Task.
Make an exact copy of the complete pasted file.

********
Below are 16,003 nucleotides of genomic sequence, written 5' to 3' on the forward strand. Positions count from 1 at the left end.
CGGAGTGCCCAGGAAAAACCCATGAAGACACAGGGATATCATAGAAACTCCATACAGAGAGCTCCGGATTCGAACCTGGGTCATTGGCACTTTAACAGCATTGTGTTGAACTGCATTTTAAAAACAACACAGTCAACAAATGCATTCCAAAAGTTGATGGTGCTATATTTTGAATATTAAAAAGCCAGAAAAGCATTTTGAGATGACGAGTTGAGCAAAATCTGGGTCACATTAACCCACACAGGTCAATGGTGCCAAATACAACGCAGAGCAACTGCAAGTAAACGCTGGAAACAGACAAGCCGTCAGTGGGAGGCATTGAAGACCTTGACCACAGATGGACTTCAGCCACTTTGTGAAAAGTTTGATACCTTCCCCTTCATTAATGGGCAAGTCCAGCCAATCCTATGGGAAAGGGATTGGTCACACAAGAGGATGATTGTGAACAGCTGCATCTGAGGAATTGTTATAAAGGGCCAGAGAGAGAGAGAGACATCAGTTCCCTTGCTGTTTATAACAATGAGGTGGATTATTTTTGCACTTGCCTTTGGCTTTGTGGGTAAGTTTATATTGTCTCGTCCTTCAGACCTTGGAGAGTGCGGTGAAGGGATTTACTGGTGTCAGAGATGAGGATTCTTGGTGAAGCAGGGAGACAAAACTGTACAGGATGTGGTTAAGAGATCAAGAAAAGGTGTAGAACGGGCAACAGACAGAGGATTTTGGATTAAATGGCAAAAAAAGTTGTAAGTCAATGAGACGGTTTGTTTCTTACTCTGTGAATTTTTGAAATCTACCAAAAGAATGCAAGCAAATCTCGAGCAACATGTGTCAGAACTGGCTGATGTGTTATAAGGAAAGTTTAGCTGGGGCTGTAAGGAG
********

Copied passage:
Below are 16,003 nucleotides of genomic sequence, written 5' to 3' on the forward strand. Positions count from 1 at the left end.
CGGAGTGCCCAGGAAAAACCCATGAAGACACAGGGATATCATAGAAACTCCATACAGAGAGCTCCGGATTCGAACCTGGGTCATTGGCACTTTAACAGCATTGTGTTGAACTGCATTTTAAAAACAACACAGTCAACAAATGCATTCCAAAAGTTGATGGTGCTATATTTTGAATATTAAAAAGCCAGAAAAGCATTTTGAGATGACGAGTTGAGCAAAATCTGGGTCACATTAACCCACACAGGTCAATGGTGCCAAATACAACGCAGAGCAACTGCAAGTAAACGCTGGAAACAGACAAGCCGTCAGTGGGAGGCATTGAAGACCTTGACCACAGATGGACTTCAGCCACTTTGTGAAAAGTTTGATACCTTCCCCTTCATTAATGGGCAAGTCCAGCCAATCCTATGGGAAAGGGATTGGTCACACAAGAGGATGATTGTGAACAGCTGCATCTGAGGAATTGTTATAAAGGGCCAGAGAGAGAGAGAGACATCAGTTCCCTTGCTGTTTATAACAATGAGGTGGATTATTTTTGCACTTGCCTTTGGCTTTGTGGGTAAGTTTATATTGTCTCGTCCTTCAGACCTTGGAGAGTGCGGTGAAGGGATTTACTGGTGTCAGAGATGAGGATTCTTGGTGAAGCAGGGAGACAAAACTGTACAGGATGTGGTTAAGAGATCAAGAAAAGGTGTAGAACGGGCAACAGACAGAGGATTTTGGATTAAATGGCAAAAAAAGTTGTAAGTCAATGAGACGGTTTGTTTCTTACTCTGTGAATTTTTGAAATCTACCAAAAGAATGCAAGCAAATCTCGAGCAACATGTGTCAGAACTGGCTGATGTGTTATAAGGAAAGTTTAGCTGGGGCTGTAAGGAG